Mike puts in, on average, 50 to 60 hours a week. The walls are filled with photos, accolades, certificates of appreciation, and paddles (from Navy Seals, no less), among other items, to commemorate this man’s and WHOA’s devotion to helping those who have lost a loved one, or suffered a serious injury, be it physical, psychological or both, while serving the country.
(Note to the readers: If I step out briefly from the role of communicating a story. I want to share with you that Mike Talleda has been on a mission since the Fall of 2001.
He is not slowing down. I have to focus on what he tells me and take down what I am hearing and learning, but I am getting lost in my admiration and emotion about what he is sharing. Ok, back to the column.)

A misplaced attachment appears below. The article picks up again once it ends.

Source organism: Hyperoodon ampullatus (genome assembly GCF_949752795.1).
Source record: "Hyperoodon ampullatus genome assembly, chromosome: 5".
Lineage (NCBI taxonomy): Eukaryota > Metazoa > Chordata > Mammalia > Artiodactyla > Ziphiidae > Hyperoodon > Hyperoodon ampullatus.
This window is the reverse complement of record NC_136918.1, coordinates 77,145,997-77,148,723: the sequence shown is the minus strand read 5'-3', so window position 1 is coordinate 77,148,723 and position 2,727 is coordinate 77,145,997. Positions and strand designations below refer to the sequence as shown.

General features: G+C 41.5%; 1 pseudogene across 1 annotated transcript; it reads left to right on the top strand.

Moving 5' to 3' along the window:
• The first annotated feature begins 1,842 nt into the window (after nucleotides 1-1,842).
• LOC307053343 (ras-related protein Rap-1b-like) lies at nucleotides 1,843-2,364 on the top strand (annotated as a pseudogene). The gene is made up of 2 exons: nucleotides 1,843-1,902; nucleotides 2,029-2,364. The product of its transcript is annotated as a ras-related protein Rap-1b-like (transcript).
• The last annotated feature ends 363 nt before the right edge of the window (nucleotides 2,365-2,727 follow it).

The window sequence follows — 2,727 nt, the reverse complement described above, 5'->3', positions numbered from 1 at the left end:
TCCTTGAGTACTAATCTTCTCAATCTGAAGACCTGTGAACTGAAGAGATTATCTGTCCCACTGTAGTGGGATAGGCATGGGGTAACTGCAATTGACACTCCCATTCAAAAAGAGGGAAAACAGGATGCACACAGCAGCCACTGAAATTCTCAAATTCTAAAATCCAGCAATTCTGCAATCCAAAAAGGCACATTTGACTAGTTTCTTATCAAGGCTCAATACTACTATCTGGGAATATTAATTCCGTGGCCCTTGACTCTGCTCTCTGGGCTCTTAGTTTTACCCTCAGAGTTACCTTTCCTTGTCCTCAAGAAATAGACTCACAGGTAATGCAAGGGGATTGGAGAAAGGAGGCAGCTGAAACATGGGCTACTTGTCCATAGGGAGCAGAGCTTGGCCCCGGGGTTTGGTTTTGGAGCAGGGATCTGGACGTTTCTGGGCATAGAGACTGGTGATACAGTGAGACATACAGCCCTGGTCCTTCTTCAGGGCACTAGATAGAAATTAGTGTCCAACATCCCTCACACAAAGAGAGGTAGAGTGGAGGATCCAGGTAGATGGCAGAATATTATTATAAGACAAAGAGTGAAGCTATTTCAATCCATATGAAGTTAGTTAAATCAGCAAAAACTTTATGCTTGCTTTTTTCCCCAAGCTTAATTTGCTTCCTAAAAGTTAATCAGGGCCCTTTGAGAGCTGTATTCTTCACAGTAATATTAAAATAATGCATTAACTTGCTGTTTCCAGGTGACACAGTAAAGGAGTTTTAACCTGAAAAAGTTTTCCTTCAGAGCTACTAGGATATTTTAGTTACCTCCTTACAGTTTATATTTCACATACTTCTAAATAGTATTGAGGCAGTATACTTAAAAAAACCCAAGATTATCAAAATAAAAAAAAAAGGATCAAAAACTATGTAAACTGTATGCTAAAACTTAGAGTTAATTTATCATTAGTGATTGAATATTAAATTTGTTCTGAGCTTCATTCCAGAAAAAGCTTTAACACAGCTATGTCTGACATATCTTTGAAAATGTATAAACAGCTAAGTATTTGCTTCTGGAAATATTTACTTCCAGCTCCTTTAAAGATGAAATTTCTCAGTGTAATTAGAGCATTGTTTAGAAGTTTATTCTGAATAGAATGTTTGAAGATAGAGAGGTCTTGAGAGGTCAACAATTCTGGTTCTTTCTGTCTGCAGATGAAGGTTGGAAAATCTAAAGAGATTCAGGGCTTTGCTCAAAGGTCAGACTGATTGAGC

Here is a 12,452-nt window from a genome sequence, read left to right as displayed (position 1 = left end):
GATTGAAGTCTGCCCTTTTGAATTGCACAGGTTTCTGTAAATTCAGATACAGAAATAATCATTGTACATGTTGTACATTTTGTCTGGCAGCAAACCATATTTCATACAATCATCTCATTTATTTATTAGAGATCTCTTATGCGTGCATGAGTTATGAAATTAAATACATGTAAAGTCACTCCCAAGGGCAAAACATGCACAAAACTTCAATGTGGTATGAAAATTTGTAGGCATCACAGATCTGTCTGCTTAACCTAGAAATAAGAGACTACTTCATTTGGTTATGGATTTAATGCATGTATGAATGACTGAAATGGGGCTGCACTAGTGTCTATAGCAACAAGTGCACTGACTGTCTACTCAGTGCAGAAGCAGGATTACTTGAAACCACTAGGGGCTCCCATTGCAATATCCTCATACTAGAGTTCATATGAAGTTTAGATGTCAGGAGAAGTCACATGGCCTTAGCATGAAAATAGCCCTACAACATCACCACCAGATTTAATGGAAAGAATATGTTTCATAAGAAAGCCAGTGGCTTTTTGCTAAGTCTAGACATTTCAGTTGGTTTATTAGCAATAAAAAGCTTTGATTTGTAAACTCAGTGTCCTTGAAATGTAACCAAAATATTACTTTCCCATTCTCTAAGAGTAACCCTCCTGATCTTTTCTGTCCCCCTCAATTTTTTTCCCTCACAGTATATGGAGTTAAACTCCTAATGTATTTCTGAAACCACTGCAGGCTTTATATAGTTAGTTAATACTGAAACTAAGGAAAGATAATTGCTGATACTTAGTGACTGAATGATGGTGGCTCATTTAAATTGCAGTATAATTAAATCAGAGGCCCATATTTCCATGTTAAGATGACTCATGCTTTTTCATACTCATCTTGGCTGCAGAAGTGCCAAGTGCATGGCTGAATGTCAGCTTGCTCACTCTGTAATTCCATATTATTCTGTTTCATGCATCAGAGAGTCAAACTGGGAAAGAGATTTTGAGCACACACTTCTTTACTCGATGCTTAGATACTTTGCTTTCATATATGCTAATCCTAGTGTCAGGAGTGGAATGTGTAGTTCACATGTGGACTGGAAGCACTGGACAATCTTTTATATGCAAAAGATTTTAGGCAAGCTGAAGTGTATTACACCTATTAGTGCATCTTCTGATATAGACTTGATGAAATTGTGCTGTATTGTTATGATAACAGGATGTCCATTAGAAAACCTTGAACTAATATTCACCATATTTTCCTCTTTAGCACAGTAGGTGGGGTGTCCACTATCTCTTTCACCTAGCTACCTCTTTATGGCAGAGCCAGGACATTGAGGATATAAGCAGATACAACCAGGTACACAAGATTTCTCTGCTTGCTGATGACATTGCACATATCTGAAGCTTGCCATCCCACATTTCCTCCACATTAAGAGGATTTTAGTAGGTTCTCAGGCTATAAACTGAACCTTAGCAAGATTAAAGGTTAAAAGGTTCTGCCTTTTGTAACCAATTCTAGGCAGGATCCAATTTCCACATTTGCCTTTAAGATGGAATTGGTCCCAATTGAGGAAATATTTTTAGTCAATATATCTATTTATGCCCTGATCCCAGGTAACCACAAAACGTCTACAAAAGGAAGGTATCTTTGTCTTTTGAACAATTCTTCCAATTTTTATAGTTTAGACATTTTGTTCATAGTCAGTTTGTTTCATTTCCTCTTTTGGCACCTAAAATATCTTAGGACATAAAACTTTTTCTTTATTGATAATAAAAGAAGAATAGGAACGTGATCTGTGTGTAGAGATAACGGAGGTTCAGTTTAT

The work Mike and his helpers have done evolved. It began with assisting those adversely impacted by 911. Soon the group raised funds for those who lost loved ones serving in special forces and those who lost limbs or suffered trauma, illness, or serious injury. Since 2004, Mike’s group has officially held non-profit 501 status. The focus has become assistance to conventional service members. One of the programs provides a monthly stipend, for example, to a young widow whose husband was killed in Afghanistan.
“Since we were helping surviving spouses, we wondered who was going to send these women flowers on Mother’s Day. We did that as well, and then we thought about the kids. We began sending money and gifts to them on Christmas and for their birthdays.” There is indeed a Christmas program. Through the efforts of Mike, the volunteers, and the staff, Santa delivers toys to homes in many Southern California cities and ships toys to quite a few states (including Puerto Rico and the Navajo Reservation).